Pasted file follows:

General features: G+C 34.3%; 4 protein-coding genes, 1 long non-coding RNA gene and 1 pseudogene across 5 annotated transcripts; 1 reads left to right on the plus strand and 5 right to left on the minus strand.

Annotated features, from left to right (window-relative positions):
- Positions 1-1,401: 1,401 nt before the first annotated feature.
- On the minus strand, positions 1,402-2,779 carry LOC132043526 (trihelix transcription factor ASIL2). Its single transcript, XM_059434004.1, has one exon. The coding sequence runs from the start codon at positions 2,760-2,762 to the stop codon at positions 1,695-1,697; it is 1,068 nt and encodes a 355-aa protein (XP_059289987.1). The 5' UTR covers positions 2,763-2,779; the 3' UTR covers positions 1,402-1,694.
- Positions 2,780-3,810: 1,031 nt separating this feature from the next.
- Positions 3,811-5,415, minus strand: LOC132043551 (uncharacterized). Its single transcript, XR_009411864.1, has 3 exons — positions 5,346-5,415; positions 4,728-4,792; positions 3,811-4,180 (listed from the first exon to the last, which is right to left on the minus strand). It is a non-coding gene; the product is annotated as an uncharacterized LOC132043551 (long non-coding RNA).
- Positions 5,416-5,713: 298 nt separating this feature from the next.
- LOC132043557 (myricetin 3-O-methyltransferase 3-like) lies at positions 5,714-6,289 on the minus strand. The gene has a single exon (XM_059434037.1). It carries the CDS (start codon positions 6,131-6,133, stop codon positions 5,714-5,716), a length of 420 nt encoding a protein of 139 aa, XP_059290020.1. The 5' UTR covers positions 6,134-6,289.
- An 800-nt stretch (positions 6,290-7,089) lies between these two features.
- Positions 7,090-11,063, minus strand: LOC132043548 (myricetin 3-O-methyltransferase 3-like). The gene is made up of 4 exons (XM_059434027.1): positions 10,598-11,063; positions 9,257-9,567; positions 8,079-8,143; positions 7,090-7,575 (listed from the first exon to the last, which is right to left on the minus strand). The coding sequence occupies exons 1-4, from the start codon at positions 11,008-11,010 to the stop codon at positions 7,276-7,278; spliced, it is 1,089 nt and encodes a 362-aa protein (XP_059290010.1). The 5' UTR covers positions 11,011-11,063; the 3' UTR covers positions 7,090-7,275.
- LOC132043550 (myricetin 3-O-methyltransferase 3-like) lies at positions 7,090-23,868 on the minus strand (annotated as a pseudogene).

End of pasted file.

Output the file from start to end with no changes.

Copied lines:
General features: G+C 34.3%; 4 protein-coding genes, 1 long non-coding RNA gene and 1 pseudogene across 5 annotated transcripts; 1 reads left to right on the plus strand and 5 right to left on the minus strand.

Annotated features, from left to right (window-relative positions):
- Positions 1-1,401: 1,401 nt before the first annotated feature.
- On the minus strand, positions 1,402-2,779 carry LOC132043526 (trihelix transcription factor ASIL2). Its single transcript, XM_059434004.1, has one exon. The coding sequence runs from the start codon at positions 2,760-2,762 to the stop codon at positions 1,695-1,697; it is 1,068 nt and encodes a 355-aa protein (XP_059289987.1). The 5' UTR covers positions 2,763-2,779; the 3' UTR covers positions 1,402-1,694.
- Positions 2,780-3,810: 1,031 nt separating this feature from the next.
- Positions 3,811-5,415, minus strand: LOC132043551 (uncharacterized). Its single transcript, XR_009411864.1, has 3 exons — positions 5,346-5,415; positions 4,728-4,792; positions 3,811-4,180 (listed from the first exon to the last, which is right to left on the minus strand). It is a non-coding gene; the product is annotated as an uncharacterized LOC132043551 (long non-coding RNA).
- Positions 5,416-5,713: 298 nt separating this feature from the next.
- LOC132043557 (myricetin 3-O-methyltransferase 3-like) lies at positions 5,714-6,289 on the minus strand. The gene has a single exon (XM_059434037.1). It carries the CDS (start codon positions 6,131-6,133, stop codon positions 5,714-5,716), a length of 420 nt encoding a protein of 139 aa, XP_059290020.1. The 5' UTR covers positions 6,134-6,289.
- An 800-nt stretch (positions 6,290-7,089) lies between these two features.
- Positions 7,090-11,063, minus strand: LOC132043548 (myricetin 3-O-methyltransferase 3-like). The gene is made up of 4 exons (XM_059434027.1): positions 10,598-11,063; positions 9,257-9,567; positions 8,079-8,143; positions 7,090-7,575 (listed from the first exon to the last, which is right to left on the minus strand). The coding sequence occupies exons 1-4, from the start codon at positions 11,008-11,010 to the stop codon at positions 7,276-7,278; spliced, it is 1,089 nt and encodes a 362-aa protein (XP_059290010.1). The 5' UTR covers positions 11,011-11,063; the 3' UTR covers positions 7,090-7,275.
- LOC132043550 (myricetin 3-O-methyltransferase 3-like) lies at positions 7,090-23,868 on the minus strand (annotated as a pseudogene).